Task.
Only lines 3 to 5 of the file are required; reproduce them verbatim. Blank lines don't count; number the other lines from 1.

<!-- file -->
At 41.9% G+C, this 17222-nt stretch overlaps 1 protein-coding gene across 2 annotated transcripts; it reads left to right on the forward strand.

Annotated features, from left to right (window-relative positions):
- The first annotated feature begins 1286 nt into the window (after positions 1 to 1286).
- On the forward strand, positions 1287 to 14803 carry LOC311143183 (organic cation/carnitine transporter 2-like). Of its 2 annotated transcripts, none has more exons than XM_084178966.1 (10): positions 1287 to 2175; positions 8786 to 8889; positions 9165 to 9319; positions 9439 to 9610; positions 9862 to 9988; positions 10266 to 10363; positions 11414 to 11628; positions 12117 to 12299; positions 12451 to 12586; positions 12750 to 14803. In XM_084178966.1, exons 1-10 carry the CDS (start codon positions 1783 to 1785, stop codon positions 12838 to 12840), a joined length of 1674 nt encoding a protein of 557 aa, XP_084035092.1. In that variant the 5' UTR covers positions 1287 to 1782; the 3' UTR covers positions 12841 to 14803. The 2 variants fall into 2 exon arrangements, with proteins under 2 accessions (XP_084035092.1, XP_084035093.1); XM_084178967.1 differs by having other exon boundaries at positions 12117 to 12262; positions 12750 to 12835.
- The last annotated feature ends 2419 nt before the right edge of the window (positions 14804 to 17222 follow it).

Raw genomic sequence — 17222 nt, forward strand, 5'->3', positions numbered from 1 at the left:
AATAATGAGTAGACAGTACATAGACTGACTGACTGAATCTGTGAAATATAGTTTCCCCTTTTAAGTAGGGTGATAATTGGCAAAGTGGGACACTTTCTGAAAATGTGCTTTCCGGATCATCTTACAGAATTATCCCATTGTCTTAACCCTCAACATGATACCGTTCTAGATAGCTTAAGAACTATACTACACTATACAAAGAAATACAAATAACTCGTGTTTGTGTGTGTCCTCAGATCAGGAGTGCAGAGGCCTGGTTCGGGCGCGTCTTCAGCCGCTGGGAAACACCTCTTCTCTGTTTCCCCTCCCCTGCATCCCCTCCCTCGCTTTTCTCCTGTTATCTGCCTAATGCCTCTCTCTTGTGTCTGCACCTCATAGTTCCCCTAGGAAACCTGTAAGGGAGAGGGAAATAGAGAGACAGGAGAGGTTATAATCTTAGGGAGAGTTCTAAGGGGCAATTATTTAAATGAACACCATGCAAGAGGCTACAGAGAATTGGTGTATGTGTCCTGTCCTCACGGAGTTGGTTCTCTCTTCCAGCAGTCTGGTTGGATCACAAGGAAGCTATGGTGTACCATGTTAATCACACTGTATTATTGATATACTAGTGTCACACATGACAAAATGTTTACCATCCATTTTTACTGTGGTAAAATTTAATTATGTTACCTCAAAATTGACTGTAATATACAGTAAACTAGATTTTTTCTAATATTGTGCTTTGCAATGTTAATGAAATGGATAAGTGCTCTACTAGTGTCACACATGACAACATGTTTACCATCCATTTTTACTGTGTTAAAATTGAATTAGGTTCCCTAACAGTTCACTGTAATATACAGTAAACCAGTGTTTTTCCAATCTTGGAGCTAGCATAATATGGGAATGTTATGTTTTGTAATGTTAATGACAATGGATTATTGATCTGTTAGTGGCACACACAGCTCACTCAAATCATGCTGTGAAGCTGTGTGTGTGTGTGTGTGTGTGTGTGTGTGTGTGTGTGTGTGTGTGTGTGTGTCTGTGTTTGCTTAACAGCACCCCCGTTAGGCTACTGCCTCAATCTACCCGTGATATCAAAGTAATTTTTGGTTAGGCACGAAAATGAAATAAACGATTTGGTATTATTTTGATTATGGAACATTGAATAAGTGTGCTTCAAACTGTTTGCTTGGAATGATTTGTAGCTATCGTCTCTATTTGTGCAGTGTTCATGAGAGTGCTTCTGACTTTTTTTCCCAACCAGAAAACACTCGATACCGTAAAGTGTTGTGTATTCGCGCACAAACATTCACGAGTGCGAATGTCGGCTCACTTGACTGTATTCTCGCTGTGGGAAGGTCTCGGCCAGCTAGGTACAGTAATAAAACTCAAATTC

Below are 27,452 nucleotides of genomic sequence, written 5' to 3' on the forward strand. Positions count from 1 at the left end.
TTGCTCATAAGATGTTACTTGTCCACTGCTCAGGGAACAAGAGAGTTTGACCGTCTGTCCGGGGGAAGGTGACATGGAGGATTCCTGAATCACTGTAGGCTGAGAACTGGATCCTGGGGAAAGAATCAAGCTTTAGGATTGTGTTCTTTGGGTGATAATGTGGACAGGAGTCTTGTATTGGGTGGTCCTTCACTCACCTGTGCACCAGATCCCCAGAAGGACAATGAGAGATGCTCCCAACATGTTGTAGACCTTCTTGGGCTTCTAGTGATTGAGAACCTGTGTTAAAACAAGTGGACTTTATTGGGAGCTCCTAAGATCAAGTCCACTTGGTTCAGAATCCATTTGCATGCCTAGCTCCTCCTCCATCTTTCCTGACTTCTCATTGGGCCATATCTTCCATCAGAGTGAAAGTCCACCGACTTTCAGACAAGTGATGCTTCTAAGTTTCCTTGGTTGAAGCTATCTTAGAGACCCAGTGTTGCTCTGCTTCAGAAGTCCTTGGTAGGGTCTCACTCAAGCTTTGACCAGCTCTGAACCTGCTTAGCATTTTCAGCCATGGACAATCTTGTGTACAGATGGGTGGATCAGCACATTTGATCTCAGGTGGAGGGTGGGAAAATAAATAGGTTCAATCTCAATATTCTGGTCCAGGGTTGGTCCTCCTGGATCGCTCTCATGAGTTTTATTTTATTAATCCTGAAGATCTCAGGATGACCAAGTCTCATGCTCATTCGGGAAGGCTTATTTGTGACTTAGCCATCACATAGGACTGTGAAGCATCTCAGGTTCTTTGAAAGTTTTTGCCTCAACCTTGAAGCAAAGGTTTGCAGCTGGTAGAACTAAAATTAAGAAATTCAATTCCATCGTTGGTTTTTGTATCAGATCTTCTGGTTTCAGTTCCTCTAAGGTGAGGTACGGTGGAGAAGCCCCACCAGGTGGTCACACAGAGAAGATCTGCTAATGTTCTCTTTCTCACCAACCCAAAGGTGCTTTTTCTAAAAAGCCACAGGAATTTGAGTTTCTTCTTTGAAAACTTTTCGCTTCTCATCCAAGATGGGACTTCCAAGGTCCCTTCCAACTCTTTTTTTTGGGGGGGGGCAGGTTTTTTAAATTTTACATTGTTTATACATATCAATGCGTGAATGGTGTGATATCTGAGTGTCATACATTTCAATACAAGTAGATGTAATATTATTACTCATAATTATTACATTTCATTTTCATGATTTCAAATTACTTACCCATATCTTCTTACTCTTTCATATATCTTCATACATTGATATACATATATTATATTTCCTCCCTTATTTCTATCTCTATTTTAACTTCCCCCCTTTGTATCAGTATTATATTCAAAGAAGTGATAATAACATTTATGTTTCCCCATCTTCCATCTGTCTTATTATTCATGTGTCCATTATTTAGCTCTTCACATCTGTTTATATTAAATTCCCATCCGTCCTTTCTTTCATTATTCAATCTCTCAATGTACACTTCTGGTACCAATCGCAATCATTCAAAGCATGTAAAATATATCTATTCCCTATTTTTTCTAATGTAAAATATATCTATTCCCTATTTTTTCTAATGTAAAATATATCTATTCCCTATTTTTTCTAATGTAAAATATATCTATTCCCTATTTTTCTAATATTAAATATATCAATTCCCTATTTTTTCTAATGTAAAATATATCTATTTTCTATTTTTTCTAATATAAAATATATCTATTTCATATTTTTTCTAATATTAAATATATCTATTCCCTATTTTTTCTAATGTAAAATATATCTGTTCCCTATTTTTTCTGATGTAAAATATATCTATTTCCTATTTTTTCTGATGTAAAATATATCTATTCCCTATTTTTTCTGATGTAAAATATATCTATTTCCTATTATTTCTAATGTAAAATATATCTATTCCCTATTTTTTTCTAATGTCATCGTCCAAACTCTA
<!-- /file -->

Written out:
- The first annotated feature begins 1286 nt into the window (after positions 1 to 1286).
- On the forward strand, positions 1287 to 14803 carry LOC311143183 (organic cation/carnitine transporter 2-like). Of its 2 annotated transcripts, none has more exons than XM_084178966.1 (10): positions 1287 to 2175; positions 8786 to 8889; positions 9165 to 9319; positions 9439 to 9610; positions 9862 to 9988; positions 10266 to 10363; positions 11414 to 11628; positions 12117 to 12299; positions 12451 to 12586; positions 12750 to 14803. In XM_084178966.1, exons 1-10 carry the CDS (start codon positions 1783 to 1785, stop codon positions 12838 to 12840), a joined length of 1674 nt encoding a protein of 557 aa, XP_084035092.1. In that variant the 5' UTR covers positions 1287 to 1782; the 3' UTR covers positions 12841 to 14803. The 2 variants fall into 2 exon arrangements, with proteins under 2 accessions (XP_084035092.1, XP_084035093.1); XM_084178967.1 differs by having other exon boundaries at positions 12117 to 12262; positions 12750 to 12835.
- The last annotated feature ends 2419 nt before the right edge of the window (positions 14804 to 17222 follow it).